I can’t believe it’s been so long since I made bath bombs. Shame on me. When I was about 12, bath bombs were the height of pampering and luxury in my pre-adolescent world. I might get one or two for Christmas and a birthday, and I would horde them for months until I felt I was sufficiently stressed to warrant pulling on into use (oh, to think being 12 was stressful—what was it, a particularly irksome book report?).
Once I started making all my own bath products, bath bombs were one of the first things that came to mind. I mean, there was no way they were worth the exorbitant prices they somehow commanded at those little stalls in the middle of the mall hallways. I was right, of course—they are mostly baking soda (USA / Canada) and salt, with citric acid for the fizzy reaction, plus colours and fragrance. And that’s it, really.
Anyhow, I felt it was high time to bring bath bombs back to the forefront of my DIYing, and I decided to start off with these pink-hued, rose-scented beauties. Heather gave me the idea to use my abandoned lip stain colourants as bath bomb dyes, and it worked brilliantly here, so expect to see more pink bath bombs in the future 😉
I chose rose, lavender, and cardamom as my essential oils to create a lightly spiced floral scent that’s exotic and luxurious, but not overpowering. It’s also wonderfully relaxing, and leaves your bathroom smelling like what you might imagine the Taj Mahal smells like.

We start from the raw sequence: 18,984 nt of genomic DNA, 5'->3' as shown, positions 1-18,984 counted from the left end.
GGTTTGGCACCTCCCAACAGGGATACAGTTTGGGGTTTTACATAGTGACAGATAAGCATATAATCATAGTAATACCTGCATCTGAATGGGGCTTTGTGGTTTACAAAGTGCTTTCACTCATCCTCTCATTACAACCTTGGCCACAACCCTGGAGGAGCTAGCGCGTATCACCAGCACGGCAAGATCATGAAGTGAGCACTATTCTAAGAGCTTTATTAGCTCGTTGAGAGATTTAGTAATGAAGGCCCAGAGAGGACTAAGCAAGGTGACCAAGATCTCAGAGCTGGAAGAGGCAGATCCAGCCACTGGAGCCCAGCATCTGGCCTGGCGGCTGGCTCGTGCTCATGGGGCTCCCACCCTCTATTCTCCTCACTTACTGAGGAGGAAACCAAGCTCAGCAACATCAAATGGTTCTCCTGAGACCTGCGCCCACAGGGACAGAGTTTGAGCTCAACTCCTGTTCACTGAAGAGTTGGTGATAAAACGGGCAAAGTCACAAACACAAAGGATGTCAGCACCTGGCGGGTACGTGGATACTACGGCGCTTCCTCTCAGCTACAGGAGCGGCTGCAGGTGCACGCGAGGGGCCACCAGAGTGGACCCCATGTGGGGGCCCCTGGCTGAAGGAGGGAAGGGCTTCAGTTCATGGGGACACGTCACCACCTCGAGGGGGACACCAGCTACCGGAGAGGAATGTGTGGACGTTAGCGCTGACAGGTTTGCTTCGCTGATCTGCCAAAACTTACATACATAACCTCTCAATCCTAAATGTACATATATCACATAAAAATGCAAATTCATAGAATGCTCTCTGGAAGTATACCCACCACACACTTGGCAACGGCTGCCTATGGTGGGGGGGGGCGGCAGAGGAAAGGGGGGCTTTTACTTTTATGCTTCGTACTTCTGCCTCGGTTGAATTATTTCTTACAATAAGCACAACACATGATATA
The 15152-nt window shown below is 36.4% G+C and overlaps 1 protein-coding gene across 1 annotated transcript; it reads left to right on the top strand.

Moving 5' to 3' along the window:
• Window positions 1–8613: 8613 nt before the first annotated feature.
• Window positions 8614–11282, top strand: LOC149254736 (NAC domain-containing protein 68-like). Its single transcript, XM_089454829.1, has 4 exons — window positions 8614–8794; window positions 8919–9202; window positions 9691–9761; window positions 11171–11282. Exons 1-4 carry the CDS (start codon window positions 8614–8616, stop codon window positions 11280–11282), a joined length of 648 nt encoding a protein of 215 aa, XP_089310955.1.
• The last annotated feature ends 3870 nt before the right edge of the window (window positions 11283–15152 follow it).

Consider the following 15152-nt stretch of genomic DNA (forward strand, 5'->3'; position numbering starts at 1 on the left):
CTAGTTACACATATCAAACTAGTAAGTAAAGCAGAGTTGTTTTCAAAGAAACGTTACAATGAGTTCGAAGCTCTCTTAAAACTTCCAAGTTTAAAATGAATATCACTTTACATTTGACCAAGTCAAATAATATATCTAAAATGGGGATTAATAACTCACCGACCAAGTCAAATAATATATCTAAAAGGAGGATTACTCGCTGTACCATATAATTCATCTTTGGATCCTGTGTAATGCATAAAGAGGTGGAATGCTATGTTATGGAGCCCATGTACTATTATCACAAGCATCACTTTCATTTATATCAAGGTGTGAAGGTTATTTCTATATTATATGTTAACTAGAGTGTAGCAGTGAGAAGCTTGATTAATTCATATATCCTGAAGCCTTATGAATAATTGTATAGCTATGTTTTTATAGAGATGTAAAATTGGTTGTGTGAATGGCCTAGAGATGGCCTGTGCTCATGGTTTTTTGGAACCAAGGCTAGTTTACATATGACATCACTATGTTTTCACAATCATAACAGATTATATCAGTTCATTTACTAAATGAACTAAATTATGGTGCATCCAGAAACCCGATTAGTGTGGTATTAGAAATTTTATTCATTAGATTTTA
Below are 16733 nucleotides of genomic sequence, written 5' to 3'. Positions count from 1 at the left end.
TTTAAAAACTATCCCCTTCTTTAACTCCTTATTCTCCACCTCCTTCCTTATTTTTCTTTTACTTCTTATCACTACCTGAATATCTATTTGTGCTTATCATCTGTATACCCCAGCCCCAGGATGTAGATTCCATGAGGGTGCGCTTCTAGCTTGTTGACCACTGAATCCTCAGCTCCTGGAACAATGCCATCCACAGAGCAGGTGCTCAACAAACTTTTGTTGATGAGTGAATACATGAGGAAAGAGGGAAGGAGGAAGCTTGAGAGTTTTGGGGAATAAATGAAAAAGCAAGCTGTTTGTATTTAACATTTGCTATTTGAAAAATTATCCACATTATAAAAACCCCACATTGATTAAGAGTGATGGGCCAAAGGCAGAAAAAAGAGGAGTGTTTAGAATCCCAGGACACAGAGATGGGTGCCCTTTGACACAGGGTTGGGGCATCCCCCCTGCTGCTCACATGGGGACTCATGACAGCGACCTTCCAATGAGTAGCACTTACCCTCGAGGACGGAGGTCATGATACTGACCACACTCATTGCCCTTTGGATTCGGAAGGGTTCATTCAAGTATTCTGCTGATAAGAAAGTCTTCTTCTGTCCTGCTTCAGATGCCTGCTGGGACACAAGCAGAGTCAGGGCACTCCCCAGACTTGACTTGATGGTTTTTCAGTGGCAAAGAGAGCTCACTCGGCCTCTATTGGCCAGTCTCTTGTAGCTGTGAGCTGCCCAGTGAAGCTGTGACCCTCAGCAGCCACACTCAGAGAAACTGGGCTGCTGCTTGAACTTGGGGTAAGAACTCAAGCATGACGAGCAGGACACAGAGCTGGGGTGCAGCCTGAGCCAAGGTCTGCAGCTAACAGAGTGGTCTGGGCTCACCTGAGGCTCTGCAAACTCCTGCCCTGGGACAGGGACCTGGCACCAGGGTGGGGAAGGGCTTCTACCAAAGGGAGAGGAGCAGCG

Rose Spice Bath Bombs
1 cup baking soda (USA / Canada)
1/2 cup citric acid (USA / Canada)
1 tsp beetroot powder
2 drops rose absolute or 15 drops diluted rose absolute
10 drops lavender essential oil
5 drops cardamom essential oil
Mister filled with witch hazel
Now it’s time to add just enough liquid to get the mixture to hold together in a mold. Not too much, though, or it will react in the bowl/mold, not in your bath. That’s why we’re using a mister (it’ll spread the moisture better) and witch hazel (for some reason the reaction isn’t as vigorous when you use witch hazel, plus they dry faster, apparently).
So, spread your mixture out in your bowl so you have as much surface area as possible, and spritz. Then stir thoroughly. And repeat until you can grab a clump of the mixture and it will hold together after a firm squeeze.
Once the mixture will hold together, pack it into a mold of your choice (I like a 1/4 cup measuring cup), and then tap it out onto a sheet of wax paper. Let dry overnight, turning once.
To use, drop in a hot bath and enjoy!
I chose Turkey Red Oil because it self-emulsifies in water, meaning no weird floating blobs of oil in your tub, or oil slicks afterwards. If you don’t have it feel free to substitute any liquid carrier oil like sweet almond, grapeseed, safflower, or olive.